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The effect of seasonal harvesting on stage-structured population models. (English) Zbl 1058.92051
Summary: In most models of population dynamics, increases in population due to birth are assumed to be time-independent, but many species reproduce only during a single period of the year. We propose an exploited single-species model with stage structure for the dynamics in a fish population for which births occur in a single pulse once per time period. Since birth pulse populations are often characterized with a discrete time dynamical system determined by its Poincaré map, we explore the consequences of harvest timing to equilibrium population sizes under seasonal dependence and obtain threshold conditions for their stability, and show that the timing of harvesting has a strong impact on the persistence of the fish population, on the volume of mature fish stock and on the maximum annual-sustainable yield.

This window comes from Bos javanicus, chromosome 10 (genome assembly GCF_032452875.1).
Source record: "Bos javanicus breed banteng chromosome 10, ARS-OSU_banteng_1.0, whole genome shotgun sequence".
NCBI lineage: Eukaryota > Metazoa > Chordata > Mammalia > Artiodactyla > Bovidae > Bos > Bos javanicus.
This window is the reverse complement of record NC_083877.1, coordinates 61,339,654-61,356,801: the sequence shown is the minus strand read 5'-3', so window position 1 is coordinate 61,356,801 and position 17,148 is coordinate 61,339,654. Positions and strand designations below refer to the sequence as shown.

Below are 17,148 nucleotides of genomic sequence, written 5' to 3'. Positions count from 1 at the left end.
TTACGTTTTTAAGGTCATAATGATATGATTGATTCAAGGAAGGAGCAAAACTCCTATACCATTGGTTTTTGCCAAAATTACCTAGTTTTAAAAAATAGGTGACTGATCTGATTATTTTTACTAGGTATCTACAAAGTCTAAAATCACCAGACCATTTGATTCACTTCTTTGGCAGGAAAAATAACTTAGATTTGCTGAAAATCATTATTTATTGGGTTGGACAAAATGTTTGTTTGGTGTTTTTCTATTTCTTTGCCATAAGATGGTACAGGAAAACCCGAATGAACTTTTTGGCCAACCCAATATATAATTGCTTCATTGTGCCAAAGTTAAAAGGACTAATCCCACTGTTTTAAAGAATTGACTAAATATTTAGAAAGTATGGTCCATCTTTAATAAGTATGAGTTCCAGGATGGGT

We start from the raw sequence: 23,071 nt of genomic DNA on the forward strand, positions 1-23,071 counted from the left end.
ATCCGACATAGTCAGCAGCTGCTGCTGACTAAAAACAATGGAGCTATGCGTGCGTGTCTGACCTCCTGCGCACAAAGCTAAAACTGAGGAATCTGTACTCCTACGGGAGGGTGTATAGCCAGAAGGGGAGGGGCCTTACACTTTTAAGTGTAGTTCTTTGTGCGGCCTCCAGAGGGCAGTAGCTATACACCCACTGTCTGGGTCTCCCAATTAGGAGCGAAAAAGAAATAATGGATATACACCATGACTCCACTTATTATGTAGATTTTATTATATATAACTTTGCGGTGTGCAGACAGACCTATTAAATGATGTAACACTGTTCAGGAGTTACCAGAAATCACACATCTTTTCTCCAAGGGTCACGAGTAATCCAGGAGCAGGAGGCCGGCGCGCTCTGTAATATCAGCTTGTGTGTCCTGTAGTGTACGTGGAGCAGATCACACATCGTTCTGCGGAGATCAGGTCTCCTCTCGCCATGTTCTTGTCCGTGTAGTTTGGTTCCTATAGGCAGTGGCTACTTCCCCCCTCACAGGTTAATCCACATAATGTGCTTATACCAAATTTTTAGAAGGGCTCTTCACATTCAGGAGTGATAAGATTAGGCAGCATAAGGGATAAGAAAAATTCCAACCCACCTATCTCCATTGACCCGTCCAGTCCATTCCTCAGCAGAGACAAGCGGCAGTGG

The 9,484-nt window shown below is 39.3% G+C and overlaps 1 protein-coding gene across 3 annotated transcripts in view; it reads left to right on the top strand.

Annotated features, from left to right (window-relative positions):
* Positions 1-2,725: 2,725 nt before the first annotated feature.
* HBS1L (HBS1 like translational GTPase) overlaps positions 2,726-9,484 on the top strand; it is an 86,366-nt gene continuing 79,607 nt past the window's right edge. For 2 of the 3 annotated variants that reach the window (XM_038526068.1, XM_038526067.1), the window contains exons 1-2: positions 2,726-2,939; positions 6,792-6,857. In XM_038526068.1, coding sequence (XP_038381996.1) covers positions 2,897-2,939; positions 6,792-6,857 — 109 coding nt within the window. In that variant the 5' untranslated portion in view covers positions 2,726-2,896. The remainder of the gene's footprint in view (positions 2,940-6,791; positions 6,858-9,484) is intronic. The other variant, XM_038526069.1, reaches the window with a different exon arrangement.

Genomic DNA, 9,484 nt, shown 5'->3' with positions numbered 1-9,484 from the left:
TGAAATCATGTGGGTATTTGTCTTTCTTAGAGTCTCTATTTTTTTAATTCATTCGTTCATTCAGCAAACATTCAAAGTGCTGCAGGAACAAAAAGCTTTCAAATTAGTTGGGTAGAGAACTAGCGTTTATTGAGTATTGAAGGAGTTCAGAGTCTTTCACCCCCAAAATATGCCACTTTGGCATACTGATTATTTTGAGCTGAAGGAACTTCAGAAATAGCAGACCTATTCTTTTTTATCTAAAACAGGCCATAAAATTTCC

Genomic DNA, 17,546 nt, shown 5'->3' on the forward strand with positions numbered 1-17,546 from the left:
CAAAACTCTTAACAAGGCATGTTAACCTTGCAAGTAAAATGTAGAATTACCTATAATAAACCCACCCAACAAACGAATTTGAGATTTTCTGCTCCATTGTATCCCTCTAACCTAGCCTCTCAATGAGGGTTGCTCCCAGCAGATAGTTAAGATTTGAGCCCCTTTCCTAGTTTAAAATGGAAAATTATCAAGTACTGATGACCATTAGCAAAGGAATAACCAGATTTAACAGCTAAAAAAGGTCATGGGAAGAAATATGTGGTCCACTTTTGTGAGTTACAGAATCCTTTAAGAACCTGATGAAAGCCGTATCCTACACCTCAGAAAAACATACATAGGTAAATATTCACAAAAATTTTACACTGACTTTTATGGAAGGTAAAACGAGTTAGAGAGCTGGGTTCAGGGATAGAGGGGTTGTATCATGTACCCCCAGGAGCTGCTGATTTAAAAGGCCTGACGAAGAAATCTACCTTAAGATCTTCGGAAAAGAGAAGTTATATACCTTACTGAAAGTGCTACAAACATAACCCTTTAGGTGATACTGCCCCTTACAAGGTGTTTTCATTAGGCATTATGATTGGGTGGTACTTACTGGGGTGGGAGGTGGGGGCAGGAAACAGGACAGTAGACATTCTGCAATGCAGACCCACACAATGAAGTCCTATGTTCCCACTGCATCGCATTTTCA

Moreover, our results imply that the population can sustain much higher harvest rates if the mature fish is removed as early in the season (after the birth pulse) as possible. Further, the effects of harvesting effort and harvest timing on the dynamical complexity are also investigated. Bifurcation diagrams are constructed with the birth rate (or harvesting effort or harvest timing) as the bifurcation parameter, and these are observed to display rich structure, including chaotic bands with periodic windows, pitch-fork and tangent bifurcations, non-unique dynamics (meaning that several attractors coexist) and attractor crisis. This suggests that birth pulse, in effect, provides a natural period or cyclicity that makes the dynamical behavior more complex.

MSC:
92D40 Ecology
37N25 Dynamical systems in biology
91B76 Environmental economics (natural resource models, harvesting, pollution, etc.)
92D25 Population dynamics (general)
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